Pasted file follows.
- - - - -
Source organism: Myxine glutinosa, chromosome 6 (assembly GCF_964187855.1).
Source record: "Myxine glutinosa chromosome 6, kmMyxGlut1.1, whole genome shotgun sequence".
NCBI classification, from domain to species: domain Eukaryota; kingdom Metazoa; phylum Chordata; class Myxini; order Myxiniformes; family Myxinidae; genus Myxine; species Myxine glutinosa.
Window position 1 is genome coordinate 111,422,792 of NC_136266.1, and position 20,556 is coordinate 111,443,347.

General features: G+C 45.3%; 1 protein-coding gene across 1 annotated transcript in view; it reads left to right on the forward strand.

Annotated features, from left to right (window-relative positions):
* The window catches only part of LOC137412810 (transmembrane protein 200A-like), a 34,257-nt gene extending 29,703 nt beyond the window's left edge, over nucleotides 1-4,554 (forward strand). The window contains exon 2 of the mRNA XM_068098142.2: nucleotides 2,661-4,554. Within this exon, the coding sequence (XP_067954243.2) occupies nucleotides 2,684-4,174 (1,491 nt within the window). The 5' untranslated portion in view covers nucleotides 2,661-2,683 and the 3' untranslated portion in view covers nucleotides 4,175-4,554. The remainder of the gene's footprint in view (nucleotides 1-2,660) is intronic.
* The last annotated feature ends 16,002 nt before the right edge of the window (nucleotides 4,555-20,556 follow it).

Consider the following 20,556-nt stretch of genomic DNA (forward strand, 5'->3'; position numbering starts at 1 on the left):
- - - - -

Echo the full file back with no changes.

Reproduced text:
Source organism: Myxine glutinosa, chromosome 6 (assembly GCF_964187855.1).
Source record: "Myxine glutinosa chromosome 6, kmMyxGlut1.1, whole genome shotgun sequence".
NCBI classification, from domain to species: domain Eukaryota; kingdom Metazoa; phylum Chordata; class Myxini; order Myxiniformes; family Myxinidae; genus Myxine; species Myxine glutinosa.
Window position 1 is genome coordinate 111,422,792 of NC_136266.1, and position 20,556 is coordinate 111,443,347.

General features: G+C 45.3%; 1 protein-coding gene across 1 annotated transcript in view; it reads left to right on the forward strand.

Annotated features, from left to right (window-relative positions):
* The window catches only part of LOC137412810 (transmembrane protein 200A-like), a 34,257-nt gene extending 29,703 nt beyond the window's left edge, over nucleotides 1-4,554 (forward strand). The window contains exon 2 of the mRNA XM_068098142.2: nucleotides 2,661-4,554. Within this exon, the coding sequence (XP_067954243.2) occupies nucleotides 2,684-4,174 (1,491 nt within the window). The 5' untranslated portion in view covers nucleotides 2,661-2,683 and the 3' untranslated portion in view covers nucleotides 4,175-4,554. The remainder of the gene's footprint in view (nucleotides 1-2,660) is intronic.
* The last annotated feature ends 16,002 nt before the right edge of the window (nucleotides 4,555-20,556 follow it).

Consider the following 20,556-nt stretch of genomic DNA (forward strand, 5'->3'; position numbering starts at 1 on the left):